Spectral analysis permits the exploration of any dependence of these results on frequency. For a barotropic response one needs similar power levels in ζd and ζb and a coherent, in-phase relation as well. A good measure of the departures from barotropic behavior is given by examining the spectrum of ζdζb, in comparison with that of ζd. Globally averaged spectra of ζd and ζdζb are shown in Fig. 5. With the possible exception of the semidiurnal period, power in ζd is always weaker than that in ζib (also shown in Fig. 5), but becomes comparable to it at the shortest periods, signaling the breakdown of the IB assumption. The ζdζb spectrum is in turn much weaker than that of ζd at all periods. Judging from the spectral analyses in Fig. 5, the response is close to barotropic at all time scales resolved, although differences between ζd and ζdζb become progressively smaller as frequency decreases.

Fig. 5.

Globally averaged power spectrum for ζd (dashed line) and ζdζb (dashed–dotted line) computed from the response to the NCEP–NCAR 2002 forcing with the van den Dool et al. (1997) tide climatology removed. CPD denotes cycles per day. The corresponding spectrum for ζib is shown as a solid line, and the original IB values at diurnal and semidiurnal frequencies are shown as black circles. Spectra have been smoothed by a moving average with a window of 30 frequencies, and the corresponding 95% confidence error bar is also shown, centered at 100 cm2 CPD−1.

Fig. 5.

Globally averaged power spectrum for ζd (dashed line) and ζdζb (dashed–dotted line) computed from the response to the NCEP–NCAR 2002 forcing with the van den Dool et al. (1997) tide climatology removed. CPD denotes cycles per day. The corresponding spectrum for ζib is shown as a solid line, and the original IB values at diurnal and semidiurnal frequencies are shown as black circles. Spectra have been smoothed by a moving average with a window of 30 frequencies, and the corresponding 95% confidence error bar is also shown, centered at 100 cm2 CPD−1.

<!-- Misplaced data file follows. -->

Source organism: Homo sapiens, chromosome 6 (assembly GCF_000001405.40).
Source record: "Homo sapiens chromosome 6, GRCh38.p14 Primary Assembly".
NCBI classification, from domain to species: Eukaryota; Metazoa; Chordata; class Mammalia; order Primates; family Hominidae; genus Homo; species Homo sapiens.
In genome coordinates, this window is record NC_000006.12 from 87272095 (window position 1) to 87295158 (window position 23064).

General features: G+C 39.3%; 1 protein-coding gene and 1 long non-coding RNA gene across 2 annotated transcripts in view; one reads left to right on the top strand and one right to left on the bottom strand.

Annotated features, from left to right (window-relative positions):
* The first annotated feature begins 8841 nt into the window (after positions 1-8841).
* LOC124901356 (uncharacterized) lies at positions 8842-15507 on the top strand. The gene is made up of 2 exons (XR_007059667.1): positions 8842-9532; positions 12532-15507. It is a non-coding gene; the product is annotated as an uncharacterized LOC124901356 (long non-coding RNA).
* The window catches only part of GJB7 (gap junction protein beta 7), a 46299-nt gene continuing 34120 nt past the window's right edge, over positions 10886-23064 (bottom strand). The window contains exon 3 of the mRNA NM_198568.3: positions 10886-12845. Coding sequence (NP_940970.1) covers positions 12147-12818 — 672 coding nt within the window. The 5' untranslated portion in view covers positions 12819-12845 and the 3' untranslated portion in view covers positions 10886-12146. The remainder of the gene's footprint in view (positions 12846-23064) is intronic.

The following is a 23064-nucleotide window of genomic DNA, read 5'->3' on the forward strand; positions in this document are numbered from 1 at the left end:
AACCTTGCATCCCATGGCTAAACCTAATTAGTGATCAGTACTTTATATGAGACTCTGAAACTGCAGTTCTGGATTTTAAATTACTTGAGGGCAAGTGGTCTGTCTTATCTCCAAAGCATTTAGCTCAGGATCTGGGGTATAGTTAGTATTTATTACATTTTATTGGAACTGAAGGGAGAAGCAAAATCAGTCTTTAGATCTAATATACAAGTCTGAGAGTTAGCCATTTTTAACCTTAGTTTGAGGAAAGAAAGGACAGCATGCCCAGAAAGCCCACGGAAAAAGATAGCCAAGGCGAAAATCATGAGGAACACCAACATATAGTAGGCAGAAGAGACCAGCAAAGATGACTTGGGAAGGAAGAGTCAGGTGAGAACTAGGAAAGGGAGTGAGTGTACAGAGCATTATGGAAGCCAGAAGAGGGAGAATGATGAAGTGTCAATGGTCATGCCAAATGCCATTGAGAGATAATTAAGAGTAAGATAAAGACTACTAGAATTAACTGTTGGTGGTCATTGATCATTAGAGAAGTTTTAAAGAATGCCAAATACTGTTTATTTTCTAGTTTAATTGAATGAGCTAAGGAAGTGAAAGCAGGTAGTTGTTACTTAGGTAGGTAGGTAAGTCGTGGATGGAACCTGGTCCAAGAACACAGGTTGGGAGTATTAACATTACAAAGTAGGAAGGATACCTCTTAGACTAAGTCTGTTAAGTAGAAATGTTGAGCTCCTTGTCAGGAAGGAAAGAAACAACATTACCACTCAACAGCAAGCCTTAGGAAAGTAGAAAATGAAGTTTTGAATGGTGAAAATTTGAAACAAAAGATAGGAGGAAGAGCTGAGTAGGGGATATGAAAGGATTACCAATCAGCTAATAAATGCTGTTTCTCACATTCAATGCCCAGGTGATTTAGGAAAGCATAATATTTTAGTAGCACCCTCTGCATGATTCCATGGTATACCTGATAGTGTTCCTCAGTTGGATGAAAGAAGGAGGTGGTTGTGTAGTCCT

Some of the latitudinal differences seen in Fig. 4 are further explored in Fig. 6, where we show regionally averaged spectra for equatorial latitudes (10°S–10°N) and for the Southern Ocean (50°–70°S). There are elevated levels in all Southern Ocean spectra relative to equatorial spectra and the failure of the IB assumption (i.e., power in ζd similar to that in ζib) is much more clear near the equator over a wider frequency range (periods <5 days). Comparison of ζd and ζdζb confirms that on average the effects of stratification are weak at all frequencies in both equatorial and high-latitude regions.

Fig. 6.

As in Fig. 5 but averaged for latitudes (top left) 50°–70°S, (top right) 10°S–10°N, (bottom left) the Japan Sea, and (bottom right) Hudson Bay. Error bars are omitted because they are too small to show at this scale.